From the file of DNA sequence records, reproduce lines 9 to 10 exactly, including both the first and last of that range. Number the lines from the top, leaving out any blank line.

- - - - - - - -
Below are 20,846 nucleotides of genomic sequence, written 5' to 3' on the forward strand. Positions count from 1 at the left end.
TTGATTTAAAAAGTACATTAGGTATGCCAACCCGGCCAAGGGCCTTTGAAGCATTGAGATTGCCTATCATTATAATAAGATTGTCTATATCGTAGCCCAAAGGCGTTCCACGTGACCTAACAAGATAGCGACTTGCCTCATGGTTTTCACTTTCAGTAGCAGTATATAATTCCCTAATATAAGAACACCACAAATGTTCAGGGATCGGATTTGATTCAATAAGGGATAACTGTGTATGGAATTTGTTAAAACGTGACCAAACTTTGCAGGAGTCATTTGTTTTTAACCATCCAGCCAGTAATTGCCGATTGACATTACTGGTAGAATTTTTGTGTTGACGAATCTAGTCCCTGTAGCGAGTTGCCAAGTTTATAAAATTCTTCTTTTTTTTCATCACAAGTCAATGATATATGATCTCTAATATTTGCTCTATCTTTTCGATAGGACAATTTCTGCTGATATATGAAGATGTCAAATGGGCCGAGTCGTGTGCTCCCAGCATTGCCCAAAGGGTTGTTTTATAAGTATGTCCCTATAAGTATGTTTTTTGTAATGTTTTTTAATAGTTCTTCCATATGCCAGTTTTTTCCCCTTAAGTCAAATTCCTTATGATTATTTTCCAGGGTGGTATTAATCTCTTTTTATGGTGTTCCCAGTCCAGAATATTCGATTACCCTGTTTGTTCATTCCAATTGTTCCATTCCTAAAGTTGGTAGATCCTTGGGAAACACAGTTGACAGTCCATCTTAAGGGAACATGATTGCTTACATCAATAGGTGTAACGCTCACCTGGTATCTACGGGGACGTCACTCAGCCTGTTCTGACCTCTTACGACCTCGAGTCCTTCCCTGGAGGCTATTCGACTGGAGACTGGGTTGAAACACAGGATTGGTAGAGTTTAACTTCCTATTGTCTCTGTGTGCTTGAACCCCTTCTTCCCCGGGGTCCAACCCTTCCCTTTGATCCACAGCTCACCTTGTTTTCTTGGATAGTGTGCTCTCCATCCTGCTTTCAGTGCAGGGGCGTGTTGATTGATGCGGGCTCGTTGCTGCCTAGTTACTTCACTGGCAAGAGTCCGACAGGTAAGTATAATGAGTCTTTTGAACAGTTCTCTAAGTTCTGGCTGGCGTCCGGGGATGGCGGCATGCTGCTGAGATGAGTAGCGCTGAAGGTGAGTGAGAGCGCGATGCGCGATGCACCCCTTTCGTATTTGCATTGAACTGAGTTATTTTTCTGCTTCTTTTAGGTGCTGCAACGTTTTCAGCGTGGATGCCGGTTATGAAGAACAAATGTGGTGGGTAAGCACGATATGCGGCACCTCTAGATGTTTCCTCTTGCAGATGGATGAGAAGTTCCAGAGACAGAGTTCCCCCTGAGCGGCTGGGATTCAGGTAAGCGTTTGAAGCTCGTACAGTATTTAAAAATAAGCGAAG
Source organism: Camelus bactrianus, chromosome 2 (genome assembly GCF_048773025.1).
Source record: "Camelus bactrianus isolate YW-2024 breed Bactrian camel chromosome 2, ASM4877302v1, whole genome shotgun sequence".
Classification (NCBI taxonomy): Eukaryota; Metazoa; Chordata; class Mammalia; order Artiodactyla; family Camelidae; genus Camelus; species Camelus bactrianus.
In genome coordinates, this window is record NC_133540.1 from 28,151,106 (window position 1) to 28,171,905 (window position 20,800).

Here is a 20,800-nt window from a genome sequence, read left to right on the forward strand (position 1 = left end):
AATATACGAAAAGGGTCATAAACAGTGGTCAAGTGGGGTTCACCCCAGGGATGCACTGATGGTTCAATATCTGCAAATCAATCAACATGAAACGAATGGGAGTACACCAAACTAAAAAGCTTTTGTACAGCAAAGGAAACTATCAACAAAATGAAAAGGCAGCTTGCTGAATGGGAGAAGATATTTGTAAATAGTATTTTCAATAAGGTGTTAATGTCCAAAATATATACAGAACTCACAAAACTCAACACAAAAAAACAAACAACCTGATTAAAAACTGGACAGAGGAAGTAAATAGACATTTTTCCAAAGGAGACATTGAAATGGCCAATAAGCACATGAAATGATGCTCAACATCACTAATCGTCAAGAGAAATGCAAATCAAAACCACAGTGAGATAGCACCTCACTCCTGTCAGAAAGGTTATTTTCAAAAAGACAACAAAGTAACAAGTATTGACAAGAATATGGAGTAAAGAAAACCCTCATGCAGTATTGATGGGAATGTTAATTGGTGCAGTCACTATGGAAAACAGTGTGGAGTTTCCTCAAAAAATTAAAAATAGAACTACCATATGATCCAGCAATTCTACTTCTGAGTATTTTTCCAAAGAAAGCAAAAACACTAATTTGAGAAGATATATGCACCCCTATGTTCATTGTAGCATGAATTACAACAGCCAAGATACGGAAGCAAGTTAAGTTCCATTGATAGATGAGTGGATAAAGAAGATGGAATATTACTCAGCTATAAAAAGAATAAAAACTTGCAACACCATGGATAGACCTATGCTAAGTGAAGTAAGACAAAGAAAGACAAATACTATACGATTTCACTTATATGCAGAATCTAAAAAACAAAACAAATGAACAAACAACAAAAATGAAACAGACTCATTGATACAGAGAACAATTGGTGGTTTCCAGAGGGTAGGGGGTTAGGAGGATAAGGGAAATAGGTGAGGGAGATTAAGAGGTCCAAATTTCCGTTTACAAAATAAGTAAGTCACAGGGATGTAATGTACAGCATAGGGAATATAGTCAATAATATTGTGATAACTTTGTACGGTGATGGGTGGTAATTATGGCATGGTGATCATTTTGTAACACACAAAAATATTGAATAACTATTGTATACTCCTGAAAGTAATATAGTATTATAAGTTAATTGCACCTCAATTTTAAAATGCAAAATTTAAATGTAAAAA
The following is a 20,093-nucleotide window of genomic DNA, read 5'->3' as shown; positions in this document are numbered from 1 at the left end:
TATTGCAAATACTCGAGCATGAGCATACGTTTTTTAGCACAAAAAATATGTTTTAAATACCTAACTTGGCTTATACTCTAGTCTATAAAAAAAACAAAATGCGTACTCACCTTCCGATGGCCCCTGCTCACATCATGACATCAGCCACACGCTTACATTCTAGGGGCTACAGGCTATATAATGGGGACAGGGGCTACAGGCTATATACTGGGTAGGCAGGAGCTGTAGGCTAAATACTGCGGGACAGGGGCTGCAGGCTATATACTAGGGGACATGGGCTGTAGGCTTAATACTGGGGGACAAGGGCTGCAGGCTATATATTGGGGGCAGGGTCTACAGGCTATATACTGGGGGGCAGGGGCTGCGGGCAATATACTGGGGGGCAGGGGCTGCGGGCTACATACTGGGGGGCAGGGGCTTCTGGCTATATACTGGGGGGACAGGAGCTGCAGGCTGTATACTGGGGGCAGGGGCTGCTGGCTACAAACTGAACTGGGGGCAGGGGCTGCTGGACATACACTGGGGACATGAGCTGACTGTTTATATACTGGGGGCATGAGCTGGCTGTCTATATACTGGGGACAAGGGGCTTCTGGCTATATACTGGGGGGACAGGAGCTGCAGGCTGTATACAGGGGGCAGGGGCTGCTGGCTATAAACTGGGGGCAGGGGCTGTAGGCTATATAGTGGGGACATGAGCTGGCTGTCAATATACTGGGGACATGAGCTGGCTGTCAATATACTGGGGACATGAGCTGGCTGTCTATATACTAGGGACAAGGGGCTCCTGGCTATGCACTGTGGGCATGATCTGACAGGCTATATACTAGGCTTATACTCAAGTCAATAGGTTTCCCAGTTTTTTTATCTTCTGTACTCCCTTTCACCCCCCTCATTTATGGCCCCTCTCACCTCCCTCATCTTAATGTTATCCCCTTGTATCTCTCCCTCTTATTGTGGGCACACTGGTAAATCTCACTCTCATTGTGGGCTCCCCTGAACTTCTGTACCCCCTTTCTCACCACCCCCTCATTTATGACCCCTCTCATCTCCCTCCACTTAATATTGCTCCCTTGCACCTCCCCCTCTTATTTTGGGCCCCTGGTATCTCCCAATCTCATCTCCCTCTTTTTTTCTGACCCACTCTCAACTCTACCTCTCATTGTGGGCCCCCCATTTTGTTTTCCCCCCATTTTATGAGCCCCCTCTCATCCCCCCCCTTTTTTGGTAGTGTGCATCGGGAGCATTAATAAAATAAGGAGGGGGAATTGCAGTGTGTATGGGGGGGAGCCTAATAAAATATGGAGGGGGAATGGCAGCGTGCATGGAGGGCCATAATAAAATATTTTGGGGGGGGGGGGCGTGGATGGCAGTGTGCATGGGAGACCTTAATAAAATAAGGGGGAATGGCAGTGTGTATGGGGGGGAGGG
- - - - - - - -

The following is a 20,093-nucleotide window of genomic DNA, read 5'->3' as shown; positions in this document are numbered from 1 at the left end:
TATTGCAAATACTCGAGCATGAGCATACGTTTTTTAGCACAAAAAATATGTTTTAAATACCTAACTTGGCTTATACTCTAGTCTATAAAAAAAACAAAATGCGTACTCACCTTCCGATGGCCCCTGCTCACATCATGACATCAGCCACACGCTTACATTCTAGGGGCTACAGGCTATATAATGGGGACAGGGGCTACAGGCTATATACTGGGTAGGCAGGAGCTGTAGGCTAAATACTGCGGGACAGGGGCTGCAGGCTATATACTAGGGGACATGGGCTGTAGGCTTAATACTGGGGGACAAGGGCTGCAGGCTATATATTGGGGGCAGGGTCTACAGGCTATATACTGGGGGGCAGGGGCTGCGGGCAATATACTGGGGGGCAGGGGCTGCGGGCTACATACTGGGGGGCAGGGGCTTCTGGCTATATACTGGGGGGACAGGAGCTGCAGGCTGTATACTGGGGGCAGGGGCTGCTGGCTACAAACTGAACTGGGGGCAGGGGCTGCTGGACATACACTGGGGACATGAGCTGACTGTTTATATACTGGGGGCATGAGCTGGCTGTCTATATACTGGGGACAAGGGGCTTCTGGCTATATACTGGGGGGACAGGAGCTGCAGGCTGTATACAGGGGGCAGGGGCTGCTGGCTATAAACTGGGGGCAGGGGCTGTAGGCTATATAGTGGGGACATGAGCTGGCTGTCAATATACTGGGGACATGAGCTGGCTGTCAATATACTGGGGACATGAGCTGGCTGTCTATATACTAGGGACAAGGGGCTCCTGGCTATGCACTGTGGGCATGATCTGACAGGCTATATACTAGGCTTATACTCAAGTCAATAGGTTTCCCAGTTTTTTTATCTTCTGTACTCCCTTTCACCCCCCTCATTTATGGCCCCTCTCACCTCCCTCATCTTAATGTTATCCCCTTGTATCTCTCCCTCTTATTGTGGGCACACTGGTAAATCTCACTCTCATTGTGGGCTCCCCTGAACTTCTGTACCCCCTTTCTCACCACCCCCTCATTTATGACCCCTCTCATCTCCCTCCACTTAATATTGCTCCCTTGCACCTCCCCCTCTTATTTTGGGCCCCTGGTATCTCCCAATCTCATCTCCCTCTTTTTTTCTGACCCACTCTCAACTCTACCTCTCATTGTGGGCCCCCCATTTTGTTTTCCCCCCATTTTATGAGCCCCCTCTCATCCCCCCCCTTTTTTGGTAGTGTGCATCGGGAGCATTAATAAAATAAGGAGGGGGAATTGCAGTGTGTATGGGGGGGAGCCTAATAAAATATGGAGGGGGAATGGCAGCGTGCATGGAGGGCCATAATAAAATATTTTGGGGGGGGGGGGCGTGGATGGCAGTGTGCATGGGAGACCTTAATAAAATAAGGGGGAATGGCAGTGTGTATGGGGGGGAGGG